"Hezbollah believes that this battle is of great strategic importance, and they will bear the consequences," he added, as reports from Syria indicated Hezbollah fighters and Assad's troops had made some gains after days of fighting in the town.
On the frontlines, the intervention appears to have hardened sectarian attitudes among rebels fearful of losing a key position: "The fall of .... Qusair will completely change the struggle in Homs province from a revolution into a major assault on Alawites and Shi'ites wherever they are," said a fighter who uses the name Abu Bilal, speaking to Reuters from Homs.
"Rebel battalions here all agree on this. And every side of this conflict knows this is what is at stake in Homs."
Hezbollah's forces are tiny beside the tens of thousands of troops, with tanks and jet aircraft, that Assad can call on even after Sunni desertions from his army. But it does have thousands of guerrillas, many of whom saw action against Israel in 2006.
Hezbollah's alliance with Assad has not been an easy one for it on the regional stage, but its leaders remain unapologetic, arguing it is crucial to their "axis of resistance" - the term it uses for its anti-Israel alliance with Tehran and Damascus.
The "Party of God", once admired across the Arab world as a bulwark against Israel, is now derided as "Hezb al-Shaytan" - Party of the Devil - and a sectarian catspaw of non-Arab Iran.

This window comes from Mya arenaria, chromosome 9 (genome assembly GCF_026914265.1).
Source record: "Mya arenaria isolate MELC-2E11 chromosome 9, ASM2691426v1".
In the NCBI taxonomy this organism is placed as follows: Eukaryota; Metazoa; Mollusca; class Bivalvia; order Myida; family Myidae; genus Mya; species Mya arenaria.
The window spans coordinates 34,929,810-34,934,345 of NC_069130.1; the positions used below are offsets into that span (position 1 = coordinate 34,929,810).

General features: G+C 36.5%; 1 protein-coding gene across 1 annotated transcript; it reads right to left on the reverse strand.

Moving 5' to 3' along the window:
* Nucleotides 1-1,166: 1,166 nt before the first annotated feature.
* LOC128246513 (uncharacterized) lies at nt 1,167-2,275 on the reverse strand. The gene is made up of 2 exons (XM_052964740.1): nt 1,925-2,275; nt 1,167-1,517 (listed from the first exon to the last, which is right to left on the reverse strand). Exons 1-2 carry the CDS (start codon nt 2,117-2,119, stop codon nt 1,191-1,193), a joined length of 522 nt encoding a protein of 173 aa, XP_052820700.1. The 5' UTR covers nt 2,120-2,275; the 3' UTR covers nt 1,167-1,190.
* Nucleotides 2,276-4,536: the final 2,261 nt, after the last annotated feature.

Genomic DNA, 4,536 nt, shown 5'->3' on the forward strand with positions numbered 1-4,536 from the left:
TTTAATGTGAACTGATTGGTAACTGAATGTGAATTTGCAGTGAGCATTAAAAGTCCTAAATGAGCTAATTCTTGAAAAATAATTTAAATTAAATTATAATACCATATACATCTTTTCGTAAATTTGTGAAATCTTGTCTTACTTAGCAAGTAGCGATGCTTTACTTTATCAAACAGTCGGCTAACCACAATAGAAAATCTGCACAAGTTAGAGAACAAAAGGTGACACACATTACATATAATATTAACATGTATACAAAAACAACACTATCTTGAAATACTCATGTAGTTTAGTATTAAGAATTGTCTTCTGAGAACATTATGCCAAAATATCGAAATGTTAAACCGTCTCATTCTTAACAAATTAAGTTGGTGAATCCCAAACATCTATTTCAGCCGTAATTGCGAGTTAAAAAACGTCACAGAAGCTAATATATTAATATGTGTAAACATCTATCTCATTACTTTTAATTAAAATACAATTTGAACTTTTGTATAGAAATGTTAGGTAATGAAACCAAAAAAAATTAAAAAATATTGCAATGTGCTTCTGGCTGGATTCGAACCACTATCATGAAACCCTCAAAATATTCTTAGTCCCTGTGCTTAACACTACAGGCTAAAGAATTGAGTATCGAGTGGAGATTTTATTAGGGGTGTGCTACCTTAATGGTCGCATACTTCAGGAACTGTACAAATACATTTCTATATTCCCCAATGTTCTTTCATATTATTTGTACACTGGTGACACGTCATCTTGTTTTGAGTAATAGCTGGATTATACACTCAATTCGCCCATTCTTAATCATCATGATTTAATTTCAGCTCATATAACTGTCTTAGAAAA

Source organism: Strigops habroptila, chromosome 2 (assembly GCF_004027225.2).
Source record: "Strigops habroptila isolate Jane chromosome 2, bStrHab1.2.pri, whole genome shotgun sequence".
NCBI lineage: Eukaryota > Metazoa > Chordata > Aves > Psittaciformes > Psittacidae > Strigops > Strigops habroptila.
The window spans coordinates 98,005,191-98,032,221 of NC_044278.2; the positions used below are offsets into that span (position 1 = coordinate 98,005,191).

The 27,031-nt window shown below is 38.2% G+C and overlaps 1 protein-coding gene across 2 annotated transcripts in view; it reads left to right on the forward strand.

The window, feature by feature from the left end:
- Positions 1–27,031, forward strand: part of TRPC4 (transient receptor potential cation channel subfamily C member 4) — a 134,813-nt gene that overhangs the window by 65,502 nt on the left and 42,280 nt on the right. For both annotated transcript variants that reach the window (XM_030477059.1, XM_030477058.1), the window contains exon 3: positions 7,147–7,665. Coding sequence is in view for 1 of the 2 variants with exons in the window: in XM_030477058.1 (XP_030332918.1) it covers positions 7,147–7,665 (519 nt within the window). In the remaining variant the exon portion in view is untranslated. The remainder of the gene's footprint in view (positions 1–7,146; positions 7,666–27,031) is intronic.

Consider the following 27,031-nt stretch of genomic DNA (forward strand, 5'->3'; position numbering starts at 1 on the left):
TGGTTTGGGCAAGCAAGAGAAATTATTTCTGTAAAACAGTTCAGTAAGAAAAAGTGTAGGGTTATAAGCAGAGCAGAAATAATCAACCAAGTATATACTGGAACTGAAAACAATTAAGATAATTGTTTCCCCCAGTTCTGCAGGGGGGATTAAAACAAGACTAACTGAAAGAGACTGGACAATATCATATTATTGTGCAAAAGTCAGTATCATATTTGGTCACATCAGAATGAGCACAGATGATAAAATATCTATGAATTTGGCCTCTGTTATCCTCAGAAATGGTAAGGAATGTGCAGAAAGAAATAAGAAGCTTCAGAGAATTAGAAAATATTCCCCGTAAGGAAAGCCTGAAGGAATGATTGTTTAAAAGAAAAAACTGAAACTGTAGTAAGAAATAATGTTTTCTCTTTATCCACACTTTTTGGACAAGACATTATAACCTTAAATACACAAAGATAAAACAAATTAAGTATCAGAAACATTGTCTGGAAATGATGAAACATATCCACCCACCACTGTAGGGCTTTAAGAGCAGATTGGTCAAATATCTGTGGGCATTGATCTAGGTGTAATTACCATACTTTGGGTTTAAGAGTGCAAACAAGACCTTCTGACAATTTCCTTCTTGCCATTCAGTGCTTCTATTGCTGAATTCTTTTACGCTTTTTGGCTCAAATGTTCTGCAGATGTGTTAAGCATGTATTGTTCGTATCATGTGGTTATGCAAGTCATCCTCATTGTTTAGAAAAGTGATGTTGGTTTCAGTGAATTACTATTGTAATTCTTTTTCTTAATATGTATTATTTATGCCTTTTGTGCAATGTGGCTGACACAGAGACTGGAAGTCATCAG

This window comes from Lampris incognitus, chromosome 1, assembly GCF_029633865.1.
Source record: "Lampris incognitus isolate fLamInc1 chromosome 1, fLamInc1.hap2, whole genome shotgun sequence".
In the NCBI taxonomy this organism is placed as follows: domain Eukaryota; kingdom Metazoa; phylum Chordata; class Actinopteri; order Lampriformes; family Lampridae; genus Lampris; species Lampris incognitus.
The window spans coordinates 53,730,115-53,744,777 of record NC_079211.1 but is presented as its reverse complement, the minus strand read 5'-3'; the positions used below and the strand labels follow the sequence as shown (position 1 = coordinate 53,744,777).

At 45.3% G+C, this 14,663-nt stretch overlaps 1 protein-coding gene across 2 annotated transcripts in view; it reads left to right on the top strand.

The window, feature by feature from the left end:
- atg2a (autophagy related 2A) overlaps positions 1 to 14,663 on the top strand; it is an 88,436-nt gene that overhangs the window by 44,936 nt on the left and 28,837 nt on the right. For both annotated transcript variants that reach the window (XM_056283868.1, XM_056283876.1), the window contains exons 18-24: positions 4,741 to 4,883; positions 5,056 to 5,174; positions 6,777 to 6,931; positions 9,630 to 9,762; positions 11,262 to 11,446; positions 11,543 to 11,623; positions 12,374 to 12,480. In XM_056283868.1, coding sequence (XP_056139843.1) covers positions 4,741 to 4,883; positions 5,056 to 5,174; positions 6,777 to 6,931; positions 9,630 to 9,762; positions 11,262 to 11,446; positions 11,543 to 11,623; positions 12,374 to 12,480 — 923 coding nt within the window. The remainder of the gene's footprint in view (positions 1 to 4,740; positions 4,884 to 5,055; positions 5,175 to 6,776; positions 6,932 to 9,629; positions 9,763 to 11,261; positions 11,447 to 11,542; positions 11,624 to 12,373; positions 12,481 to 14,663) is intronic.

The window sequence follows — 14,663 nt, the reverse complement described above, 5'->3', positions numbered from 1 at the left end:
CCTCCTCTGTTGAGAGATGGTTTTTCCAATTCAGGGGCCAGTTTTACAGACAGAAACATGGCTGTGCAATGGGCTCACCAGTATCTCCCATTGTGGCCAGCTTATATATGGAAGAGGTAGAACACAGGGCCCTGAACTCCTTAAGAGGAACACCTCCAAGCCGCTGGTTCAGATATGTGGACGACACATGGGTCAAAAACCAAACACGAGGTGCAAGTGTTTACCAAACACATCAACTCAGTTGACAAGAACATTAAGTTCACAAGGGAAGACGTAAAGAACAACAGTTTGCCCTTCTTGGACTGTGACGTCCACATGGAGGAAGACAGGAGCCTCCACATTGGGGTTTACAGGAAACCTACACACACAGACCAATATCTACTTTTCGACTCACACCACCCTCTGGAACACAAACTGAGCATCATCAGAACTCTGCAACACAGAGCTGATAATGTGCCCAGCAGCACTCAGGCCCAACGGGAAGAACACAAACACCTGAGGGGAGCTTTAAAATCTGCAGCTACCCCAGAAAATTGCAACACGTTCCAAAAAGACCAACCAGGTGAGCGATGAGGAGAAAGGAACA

Former Lebanese prime minister Saad Hariri, a Sunni with powerful allies in Saudi Arabia, said this week: "Hezbollah has chosen to copy Israeli crimes against Lebanon and its people and apply them to the inhabitants of the Syrian city of Qusair.
"It has become the spearhead of a crime carried out by the regime against its people, which can also be described as the Iranian defense army of Bashar al-Assad's regime."
Hezbollah, in turn, has sought to shore up its pan-Arab credentials by accusing its rebel enemies at Qusair of being sponsored by Israel and Western powers - thus justifying its intervention as part of its "resistance" to the Jewish state.
"Israel is in Qusair ... The attack on Syria is all part of an Israeli, foreign-led attack on Syria," said Amin Hateit, a Lebanese commentator close to Hezbollah. "This is a party of ideology, not nationalities. So wherever there are enemies to those beliefs, its fighters will go. They go voluntarily."
It is unclear, however, quite how willingly Lebanese Shi'ites will go on fighting and dying in Syria like Radwan and Ali Qassem al-Attar, brothers who fell at Qusair a few days ago and in whose memory yellow Hezbollah banners now fly at a spot near their home, off a dusty side road in the Bekaa Valley.
Syria's war is intruding on pastoral tranquility. Men in camouflage secure checkpoints; the peace of cows grazing nearby is shattered by occasional rocket fire. Locals point to a white-tented Hezbollah position just over the border, on Syrian land.
But a security source close to Hezbollah believes it cannot count on unlimited backing from its local supporters. Leaders had calculated, he said, that the movement could afford to lose several dozen men at Qusair, due to its strategic importance.
But if the battle drags on, recruitment might suffer. Party media were playing down the losses, he said. But he added: "The party can't help that, whatever they do, if a man in one of these villages dies, every villager will go to that funeral.
"Soon they could start asking 'Why should we fight and die for Syrians?'"
(Editing by Alastair Macdonald)